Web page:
best kind of non-profit: the kind that does its work so successfully it
    puts itself out of business. 

    What kind of skills allow people to enter the subsistence economy?  In
    many cases, the same skills that our ancestors learned and taught for
    the last thousand years: farming (specifically small farms), carpentry,
    blacksmithing, cobbling, etc.  Today we would also want auto mechanics,
    acetylene torch experts, electricians and the Geek Squad (divorced, of
    course, from BestBuy), and possibly others.  The more skills a person
    (of either gender) has, the more useful s/he is to her community and the
    less s/he suffers from not having a job in a cubicle or behind a fast
    food counter.

    Of course, it will not be immediately obvious to everyone who could use such training were it provided that these skills are
    an end in themselves.  Anyone, especially in the inner city,  who's
    grown up in a world that constantly bombards us with messages that tie
    our self-worth to our consumption is not going to be comfortable with
    the idea that s/he should learn to live without most commercially
    marketed products.  Therefore more funding will be necessary for an
    education campaign, ideally with the kind of market-testing used by
    those who sell everything advertised.

    But before such an idea can be sold to those who need training to
    survive in a subsistence economy, perhaps it needs to be sold to the
    philanthropic community.  And that could be its own education campaign.
     

  • Mark Stewart

    The
    author makes it sound like higher taxes on the wealthy is unavoidable
    which, though attractive, is news to me. S/he also says that "grant
    making by small and mid-size foundations last year rose 8.7% over 2009,"
    which seems to track with this article from HuffPo: http://www.huffingtonpost.com/.... For reasons that weren't completely clear
    to me, his/her conclusion is that philanthropists HAVE to get more
    involved in directly supporting the KIND of programs that support the
    kind of changes/improvements/whatever they want to see.

    I've
    been working on the assumption that things are just going to get worse,
    that there will be more and more cuts to services and fewer and fewer
    jobs, and that what jobs remain will offer less and less in the way of
    benefits.  Because of that, I've been working on Circle of Collaborative Communities (http://www.circleofcollaborati... ),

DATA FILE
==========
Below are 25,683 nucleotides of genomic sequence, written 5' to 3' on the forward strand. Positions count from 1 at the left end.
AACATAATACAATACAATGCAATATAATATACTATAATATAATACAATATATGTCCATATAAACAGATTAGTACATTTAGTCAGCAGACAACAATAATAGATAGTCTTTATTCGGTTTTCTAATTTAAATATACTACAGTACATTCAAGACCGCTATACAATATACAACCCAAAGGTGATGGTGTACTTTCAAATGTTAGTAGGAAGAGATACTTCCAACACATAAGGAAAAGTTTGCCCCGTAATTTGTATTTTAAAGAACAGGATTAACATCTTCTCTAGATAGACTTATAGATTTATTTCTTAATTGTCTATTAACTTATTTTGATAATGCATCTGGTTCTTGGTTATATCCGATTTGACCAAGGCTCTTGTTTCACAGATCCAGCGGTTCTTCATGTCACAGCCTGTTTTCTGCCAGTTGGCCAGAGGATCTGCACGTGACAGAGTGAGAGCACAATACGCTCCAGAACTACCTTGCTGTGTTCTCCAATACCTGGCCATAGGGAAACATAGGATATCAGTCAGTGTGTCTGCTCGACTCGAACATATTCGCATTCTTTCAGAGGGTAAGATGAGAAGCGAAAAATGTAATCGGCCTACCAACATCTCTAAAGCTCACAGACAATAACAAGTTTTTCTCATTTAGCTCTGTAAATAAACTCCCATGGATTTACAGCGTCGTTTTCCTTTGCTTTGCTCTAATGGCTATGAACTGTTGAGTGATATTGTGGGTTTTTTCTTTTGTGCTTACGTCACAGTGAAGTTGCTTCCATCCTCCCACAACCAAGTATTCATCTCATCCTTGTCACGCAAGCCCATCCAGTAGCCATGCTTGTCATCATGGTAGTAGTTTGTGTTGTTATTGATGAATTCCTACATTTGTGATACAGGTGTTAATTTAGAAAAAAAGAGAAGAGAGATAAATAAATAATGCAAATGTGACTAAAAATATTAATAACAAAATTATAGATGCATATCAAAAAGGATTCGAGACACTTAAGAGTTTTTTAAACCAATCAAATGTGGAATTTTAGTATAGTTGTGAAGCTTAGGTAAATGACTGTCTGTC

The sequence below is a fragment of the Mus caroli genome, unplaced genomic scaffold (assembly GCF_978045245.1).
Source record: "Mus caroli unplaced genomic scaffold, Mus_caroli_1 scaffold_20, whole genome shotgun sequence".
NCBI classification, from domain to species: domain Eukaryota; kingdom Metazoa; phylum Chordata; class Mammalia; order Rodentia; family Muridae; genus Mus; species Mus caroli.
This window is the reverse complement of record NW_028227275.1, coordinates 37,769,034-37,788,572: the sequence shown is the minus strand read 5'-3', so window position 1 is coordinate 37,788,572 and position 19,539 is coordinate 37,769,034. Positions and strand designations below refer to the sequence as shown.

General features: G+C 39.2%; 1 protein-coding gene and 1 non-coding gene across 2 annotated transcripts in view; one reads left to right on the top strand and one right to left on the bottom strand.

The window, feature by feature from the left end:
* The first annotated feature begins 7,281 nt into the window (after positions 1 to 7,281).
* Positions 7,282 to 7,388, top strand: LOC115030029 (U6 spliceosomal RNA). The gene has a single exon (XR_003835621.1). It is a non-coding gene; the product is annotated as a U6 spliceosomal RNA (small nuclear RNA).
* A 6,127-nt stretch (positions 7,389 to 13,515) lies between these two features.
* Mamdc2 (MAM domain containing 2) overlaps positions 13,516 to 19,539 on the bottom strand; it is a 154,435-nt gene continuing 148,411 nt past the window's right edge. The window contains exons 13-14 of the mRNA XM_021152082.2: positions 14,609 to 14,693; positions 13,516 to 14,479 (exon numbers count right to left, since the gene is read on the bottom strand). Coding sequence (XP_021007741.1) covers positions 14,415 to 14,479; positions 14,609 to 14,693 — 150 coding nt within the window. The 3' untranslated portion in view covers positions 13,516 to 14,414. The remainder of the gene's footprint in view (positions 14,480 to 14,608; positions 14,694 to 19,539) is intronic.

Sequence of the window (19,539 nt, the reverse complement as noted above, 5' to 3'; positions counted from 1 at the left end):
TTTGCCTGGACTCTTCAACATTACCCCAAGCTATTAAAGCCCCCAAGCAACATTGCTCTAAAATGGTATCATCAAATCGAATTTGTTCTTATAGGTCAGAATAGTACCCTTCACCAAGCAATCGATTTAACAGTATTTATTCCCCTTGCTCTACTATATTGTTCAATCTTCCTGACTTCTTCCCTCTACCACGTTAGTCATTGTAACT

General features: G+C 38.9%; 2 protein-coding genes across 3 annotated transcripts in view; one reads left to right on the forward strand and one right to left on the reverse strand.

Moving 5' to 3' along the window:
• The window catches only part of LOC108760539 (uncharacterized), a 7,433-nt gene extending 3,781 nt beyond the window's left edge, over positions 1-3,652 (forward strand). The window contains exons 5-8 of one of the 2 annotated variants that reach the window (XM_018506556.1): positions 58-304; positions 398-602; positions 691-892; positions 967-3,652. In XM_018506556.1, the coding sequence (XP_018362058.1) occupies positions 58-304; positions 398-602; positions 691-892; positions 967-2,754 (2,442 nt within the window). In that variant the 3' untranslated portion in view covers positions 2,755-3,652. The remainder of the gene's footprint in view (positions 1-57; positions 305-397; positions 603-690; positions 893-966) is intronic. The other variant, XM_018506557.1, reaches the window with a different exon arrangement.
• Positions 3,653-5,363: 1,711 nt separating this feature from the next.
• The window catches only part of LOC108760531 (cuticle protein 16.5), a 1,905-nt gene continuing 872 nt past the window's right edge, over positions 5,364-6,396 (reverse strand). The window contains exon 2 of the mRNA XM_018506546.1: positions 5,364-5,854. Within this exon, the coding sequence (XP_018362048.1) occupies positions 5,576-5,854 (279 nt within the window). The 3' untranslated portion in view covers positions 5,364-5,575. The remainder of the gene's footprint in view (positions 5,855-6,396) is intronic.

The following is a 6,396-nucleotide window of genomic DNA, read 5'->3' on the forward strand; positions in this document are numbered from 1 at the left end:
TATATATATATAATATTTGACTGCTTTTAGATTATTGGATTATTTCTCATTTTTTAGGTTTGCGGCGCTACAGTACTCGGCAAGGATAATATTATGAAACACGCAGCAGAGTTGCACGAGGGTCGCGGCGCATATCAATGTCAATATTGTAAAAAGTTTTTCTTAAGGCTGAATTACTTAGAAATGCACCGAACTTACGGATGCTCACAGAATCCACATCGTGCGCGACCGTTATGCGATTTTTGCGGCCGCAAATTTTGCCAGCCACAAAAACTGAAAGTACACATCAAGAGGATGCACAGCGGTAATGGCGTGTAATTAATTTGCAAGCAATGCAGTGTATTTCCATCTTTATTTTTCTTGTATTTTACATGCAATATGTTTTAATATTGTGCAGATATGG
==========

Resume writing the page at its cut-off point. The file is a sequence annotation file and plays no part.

building a link library of sites that offer practical advice on
    entering the subsistence economy, and more recently, trying to figure
    out how to get that information to the people who I think need it most:
    the urban and rural poor (except where these people are money poor but
    have what they need because they're already comfortable living and
    working within the subsistence economy.The subsistence economy is that part of the economy that depends less on cash and more on trade and barter, along with fending for oneself (as in homesteading or urban gardening) and making do. It's starting to look
    like part of the problem is that grants are often used to train people
    in job skills for jobs that aren't there, and non-profit organizations
    aren't generally in a position to tell foundations what they want money
    for, having to make the best of whatever options they're offered. Perhaps the way to create change is to go directly to the
    foundations and to individual philanthropists and ask for more funding
    in helping people to enter the subsistence economy.

     

  • Ray Bohlin

    As the president of a religious non-profit, I see the shift you describe as a disaster in the making. Non-profits know their work and how to use the dollars they receive. The entrepreneurial donor knows his/her business. They're not the same. All I see is donor interference into practices they don't understand. This highlights further the "me first" attitude our nation has adopted. I will "give" my dollars in a way that benefits me, not necessarily others because they matter.